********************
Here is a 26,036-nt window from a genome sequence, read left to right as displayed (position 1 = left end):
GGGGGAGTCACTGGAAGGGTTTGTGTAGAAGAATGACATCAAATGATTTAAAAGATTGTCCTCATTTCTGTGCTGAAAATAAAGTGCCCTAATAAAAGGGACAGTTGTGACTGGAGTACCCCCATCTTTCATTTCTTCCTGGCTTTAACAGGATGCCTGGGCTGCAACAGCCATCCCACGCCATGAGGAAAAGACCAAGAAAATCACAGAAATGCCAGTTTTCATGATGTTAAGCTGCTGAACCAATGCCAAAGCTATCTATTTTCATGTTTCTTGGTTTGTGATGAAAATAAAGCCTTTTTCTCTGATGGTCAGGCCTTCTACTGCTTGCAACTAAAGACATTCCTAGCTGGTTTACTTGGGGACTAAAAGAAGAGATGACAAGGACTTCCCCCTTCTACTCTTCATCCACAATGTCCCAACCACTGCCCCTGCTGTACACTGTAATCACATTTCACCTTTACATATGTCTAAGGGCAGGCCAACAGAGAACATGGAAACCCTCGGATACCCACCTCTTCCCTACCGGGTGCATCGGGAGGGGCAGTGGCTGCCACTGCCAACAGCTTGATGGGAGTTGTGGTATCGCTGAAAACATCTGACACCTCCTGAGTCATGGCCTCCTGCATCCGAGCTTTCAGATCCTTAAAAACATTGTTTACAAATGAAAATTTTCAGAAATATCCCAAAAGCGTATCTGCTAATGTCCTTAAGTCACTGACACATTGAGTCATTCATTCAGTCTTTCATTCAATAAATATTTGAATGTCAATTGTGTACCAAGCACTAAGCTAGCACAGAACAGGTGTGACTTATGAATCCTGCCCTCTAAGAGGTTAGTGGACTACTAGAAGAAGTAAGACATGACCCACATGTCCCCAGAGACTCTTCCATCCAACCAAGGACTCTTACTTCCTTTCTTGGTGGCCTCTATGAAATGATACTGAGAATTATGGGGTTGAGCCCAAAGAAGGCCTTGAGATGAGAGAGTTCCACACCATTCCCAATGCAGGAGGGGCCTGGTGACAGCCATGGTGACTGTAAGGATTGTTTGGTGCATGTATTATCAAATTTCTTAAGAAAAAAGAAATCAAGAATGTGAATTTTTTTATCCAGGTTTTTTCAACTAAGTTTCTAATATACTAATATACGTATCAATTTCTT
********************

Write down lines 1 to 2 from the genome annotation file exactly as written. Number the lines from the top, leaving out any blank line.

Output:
Here is a 26,036-nt window from a genome sequence, read left to right as displayed (position 1 = left end):
GGGGGAGTCACTGGAAGGGTTTGTGTAGAAGAATGACATCAAATGATTTAAAAGATTGTCCTCATTTCTGTGCTGAAAATAAAGTGCCCTAATAAAAGGGACAGTTGTGACTGGAGTACCCCCATCTTTCATTTCTTCCTGGCTTTAACAGGATGCCTGGGCTGCAACAGCCATCCCACGCCATGAGGAAAAGACCAAGAAAATCACAGAAATGCCAGTTTTCATGATGTTAAGCTGCTGAACCAATGCCAAAGCTATCTATTTTCATGTTTCTTGGTTTGTGATGAAAATAAAGCCTTTTTCTCTGATGGTCAGGCCTTCTACTGCTTGCAACTAAAGACATTCCTAGCTGGTTTACTTGGGGACTAAAAGAAGAGATGACAAGGACTTCCCCCTTCTACTCTTCATCCACAATGTCCCAACCACTGCCCCTGCTGTACACTGTAATCACATTTCACCTTTACATATGTCTAAGGGCAGGCCAACAGAGAACATGGAAACCCTCGGATACCCACCTCTTCCCTACCGGGTGCATCGGGAGGGGCAGTGGCTGCCACTGCCAACAGCTTGATGGGAGTTGTGGTATCGCTGAAAACATCTGACACCTCCTGAGTCATGGCCTCCTGCATCCGAGCTTTCAGATCCTTAAAAACATTGTTTACAAATGAAAATTTTCAGAAATATCCCAAAAGCGTATCTGCTAATGTCCTTAAGTCACTGACACATTGAGTCATTCATTCAGTCTTTCATTCAATAAATATTTGAATGTCAATTGTGTACCAAGCACTAAGCTAGCACAGAACAGGTGTGACTTATGAATCCTGCCCTCTAAGAGGTTAGTGGACTACTAGAAGAAGTAAGACATGACCCACATGTCCCCAGAGACTCTTCCATCCAACCAAGGACTCTTACTTCCTTTCTTGGTGGCCTCTATGAAATGATACTGAGAATTATGGGGTTGAGCCCAAAGAAGGCCTTGAGATGAGAGAGTTCCACACCATTCCCAATGCAGGAGGGGCCTGGTGACAGCCATGGTGACTGTAAGGATTGTTTGGTGCATGTATTATCAAATTTCTTAAGAAAAAAGAAATCAAGAATGTGAATTTTTTTATCCAGGTTTTTTCAACTAAGTTTCTAATATACTAATATACGTATCAATTTCTT